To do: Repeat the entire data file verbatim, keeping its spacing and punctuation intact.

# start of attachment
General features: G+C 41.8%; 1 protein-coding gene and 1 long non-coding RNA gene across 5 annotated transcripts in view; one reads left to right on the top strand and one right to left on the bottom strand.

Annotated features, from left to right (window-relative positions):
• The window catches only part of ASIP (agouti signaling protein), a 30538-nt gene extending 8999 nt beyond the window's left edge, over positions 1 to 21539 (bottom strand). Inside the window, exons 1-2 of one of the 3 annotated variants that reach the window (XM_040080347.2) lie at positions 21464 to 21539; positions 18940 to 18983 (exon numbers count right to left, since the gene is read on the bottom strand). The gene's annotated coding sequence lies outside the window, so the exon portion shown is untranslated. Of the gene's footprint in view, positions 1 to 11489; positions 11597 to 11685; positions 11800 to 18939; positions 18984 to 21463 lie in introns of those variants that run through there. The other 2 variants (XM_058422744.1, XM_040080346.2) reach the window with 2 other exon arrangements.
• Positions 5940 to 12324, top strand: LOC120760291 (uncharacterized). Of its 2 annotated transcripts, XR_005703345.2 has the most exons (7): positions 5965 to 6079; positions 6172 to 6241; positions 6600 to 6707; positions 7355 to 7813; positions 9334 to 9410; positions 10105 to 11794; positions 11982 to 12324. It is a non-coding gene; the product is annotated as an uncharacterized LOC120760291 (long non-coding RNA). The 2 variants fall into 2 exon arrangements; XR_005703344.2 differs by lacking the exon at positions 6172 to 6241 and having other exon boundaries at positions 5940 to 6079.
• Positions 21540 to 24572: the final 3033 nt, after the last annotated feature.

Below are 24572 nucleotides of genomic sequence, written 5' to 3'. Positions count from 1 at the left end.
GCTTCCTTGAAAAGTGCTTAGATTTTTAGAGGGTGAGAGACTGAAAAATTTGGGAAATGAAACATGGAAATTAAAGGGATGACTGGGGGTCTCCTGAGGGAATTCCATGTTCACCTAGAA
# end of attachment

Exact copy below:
General features: G+C 41.8%; 1 protein-coding gene and 1 long non-coding RNA gene across 5 annotated transcripts in view; one reads left to right on the top strand and one right to left on the bottom strand.

Annotated features, from left to right (window-relative positions):
• The window catches only part of ASIP (agouti signaling protein), a 30538-nt gene extending 8999 nt beyond the window's left edge, over positions 1 to 21539 (bottom strand). Inside the window, exons 1-2 of one of the 3 annotated variants that reach the window (XM_040080347.2) lie at positions 21464 to 21539; positions 18940 to 18983 (exon numbers count right to left, since the gene is read on the bottom strand). The gene's annotated coding sequence lies outside the window, so the exon portion shown is untranslated. Of the gene's footprint in view, positions 1 to 11489; positions 11597 to 11685; positions 11800 to 18939; positions 18984 to 21463 lie in introns of those variants that run through there. The other 2 variants (XM_058422744.1, XM_040080346.2) reach the window with 2 other exon arrangements.
• Positions 5940 to 12324, top strand: LOC120760291 (uncharacterized). Of its 2 annotated transcripts, XR_005703345.2 has the most exons (7): positions 5965 to 6079; positions 6172 to 6241; positions 6600 to 6707; positions 7355 to 7813; positions 9334 to 9410; positions 10105 to 11794; positions 11982 to 12324. It is a non-coding gene; the product is annotated as an uncharacterized LOC120760291 (long non-coding RNA). The 2 variants fall into 2 exon arrangements; XR_005703344.2 differs by lacking the exon at positions 6172 to 6241 and having other exon boundaries at positions 5940 to 6079.
• Positions 21540 to 24572: the final 3033 nt, after the last annotated feature.

Below are 24572 nucleotides of genomic sequence, written 5' to 3'. Positions count from 1 at the left end.
GCTTCCTTGAAAAGTGCTTAGATTTTTAGAGGGTGAGAGACTGAAAAATTTGGGAAATGAAACATGGAAATTAAAGGGATGACTGGGGGTCTCCTGAGGGAATTCCATGTTCACCTAGAA